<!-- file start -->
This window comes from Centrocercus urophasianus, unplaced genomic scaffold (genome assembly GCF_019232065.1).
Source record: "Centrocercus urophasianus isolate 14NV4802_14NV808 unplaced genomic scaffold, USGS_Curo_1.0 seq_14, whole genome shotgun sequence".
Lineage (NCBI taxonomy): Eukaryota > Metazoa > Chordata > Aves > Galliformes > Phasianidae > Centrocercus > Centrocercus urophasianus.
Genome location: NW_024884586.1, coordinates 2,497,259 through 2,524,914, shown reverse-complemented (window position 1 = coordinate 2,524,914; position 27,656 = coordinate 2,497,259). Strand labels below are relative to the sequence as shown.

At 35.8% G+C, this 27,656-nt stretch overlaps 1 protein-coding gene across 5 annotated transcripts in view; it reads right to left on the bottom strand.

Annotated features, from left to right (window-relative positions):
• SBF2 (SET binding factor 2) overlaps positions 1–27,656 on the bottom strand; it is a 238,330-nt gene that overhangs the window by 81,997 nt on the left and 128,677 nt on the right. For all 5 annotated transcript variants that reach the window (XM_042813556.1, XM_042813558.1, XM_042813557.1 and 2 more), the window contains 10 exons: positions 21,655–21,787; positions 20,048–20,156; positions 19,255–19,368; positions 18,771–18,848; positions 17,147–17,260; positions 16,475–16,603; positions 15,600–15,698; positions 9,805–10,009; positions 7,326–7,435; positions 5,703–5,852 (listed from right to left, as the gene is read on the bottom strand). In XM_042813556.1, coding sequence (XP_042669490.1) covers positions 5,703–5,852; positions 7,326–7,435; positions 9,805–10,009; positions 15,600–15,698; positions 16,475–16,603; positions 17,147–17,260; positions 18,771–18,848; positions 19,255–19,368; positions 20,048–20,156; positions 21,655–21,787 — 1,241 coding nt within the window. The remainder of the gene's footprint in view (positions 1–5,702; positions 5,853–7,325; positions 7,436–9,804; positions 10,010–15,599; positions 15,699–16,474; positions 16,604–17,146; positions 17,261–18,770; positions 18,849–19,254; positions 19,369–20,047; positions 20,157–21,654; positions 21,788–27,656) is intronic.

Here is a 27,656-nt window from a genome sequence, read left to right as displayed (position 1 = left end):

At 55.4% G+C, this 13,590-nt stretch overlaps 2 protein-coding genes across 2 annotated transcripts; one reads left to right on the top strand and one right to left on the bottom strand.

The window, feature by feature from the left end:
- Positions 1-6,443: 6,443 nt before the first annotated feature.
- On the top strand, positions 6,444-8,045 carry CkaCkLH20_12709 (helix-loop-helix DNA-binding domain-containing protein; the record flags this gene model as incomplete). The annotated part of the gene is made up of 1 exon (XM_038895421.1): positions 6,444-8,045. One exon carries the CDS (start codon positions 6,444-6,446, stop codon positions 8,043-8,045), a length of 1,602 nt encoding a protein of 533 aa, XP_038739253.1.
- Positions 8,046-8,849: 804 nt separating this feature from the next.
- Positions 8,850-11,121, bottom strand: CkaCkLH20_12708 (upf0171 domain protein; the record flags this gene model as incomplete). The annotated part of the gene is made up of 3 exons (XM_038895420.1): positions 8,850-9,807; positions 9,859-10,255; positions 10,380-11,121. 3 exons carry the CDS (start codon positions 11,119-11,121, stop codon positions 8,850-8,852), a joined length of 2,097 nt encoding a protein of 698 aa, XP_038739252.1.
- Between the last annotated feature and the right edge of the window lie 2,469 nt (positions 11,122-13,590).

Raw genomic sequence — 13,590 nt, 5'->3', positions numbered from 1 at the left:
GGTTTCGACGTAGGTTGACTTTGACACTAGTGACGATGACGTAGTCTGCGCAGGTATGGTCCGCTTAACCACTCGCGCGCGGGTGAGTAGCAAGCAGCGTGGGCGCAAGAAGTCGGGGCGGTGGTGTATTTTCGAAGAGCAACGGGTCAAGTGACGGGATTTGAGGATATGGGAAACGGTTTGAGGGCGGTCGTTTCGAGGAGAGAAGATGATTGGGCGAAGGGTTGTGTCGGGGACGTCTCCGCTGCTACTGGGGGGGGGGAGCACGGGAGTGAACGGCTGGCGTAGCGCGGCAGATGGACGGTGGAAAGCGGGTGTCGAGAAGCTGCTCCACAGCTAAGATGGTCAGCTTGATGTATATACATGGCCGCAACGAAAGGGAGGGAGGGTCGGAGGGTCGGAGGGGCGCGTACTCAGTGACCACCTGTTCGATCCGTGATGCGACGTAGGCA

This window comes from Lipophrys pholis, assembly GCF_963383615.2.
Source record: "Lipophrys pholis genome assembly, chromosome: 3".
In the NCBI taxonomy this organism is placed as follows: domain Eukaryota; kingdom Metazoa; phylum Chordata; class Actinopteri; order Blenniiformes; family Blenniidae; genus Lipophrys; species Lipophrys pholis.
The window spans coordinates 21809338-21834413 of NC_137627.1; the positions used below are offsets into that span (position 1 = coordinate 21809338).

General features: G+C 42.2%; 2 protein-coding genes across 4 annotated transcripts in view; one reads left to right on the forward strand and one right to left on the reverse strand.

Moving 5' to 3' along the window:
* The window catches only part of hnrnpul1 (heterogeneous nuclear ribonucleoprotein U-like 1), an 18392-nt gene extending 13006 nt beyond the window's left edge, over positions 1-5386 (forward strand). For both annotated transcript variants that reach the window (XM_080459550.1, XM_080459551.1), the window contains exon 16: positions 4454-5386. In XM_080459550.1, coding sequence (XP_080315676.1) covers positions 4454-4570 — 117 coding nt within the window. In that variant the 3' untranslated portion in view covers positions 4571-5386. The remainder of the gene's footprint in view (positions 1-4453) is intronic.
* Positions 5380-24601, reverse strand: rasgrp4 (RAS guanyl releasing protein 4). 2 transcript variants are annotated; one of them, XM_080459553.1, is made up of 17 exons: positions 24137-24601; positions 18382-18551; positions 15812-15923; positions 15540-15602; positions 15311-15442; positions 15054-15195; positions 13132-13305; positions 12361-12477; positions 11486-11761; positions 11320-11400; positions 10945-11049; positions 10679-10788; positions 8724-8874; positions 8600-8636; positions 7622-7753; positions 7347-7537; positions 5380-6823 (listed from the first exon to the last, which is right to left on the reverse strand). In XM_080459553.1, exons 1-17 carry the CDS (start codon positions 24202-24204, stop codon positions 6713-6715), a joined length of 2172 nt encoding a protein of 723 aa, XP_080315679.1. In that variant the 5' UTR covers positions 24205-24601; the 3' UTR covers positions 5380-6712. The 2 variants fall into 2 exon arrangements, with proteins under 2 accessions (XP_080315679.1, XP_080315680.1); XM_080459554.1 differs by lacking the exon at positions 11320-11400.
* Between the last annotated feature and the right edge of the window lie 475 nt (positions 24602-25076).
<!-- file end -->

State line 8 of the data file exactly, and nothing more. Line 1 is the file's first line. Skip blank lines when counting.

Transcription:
Here is a 27,656-nt window from a genome sequence, read left to right as displayed (position 1 = left end):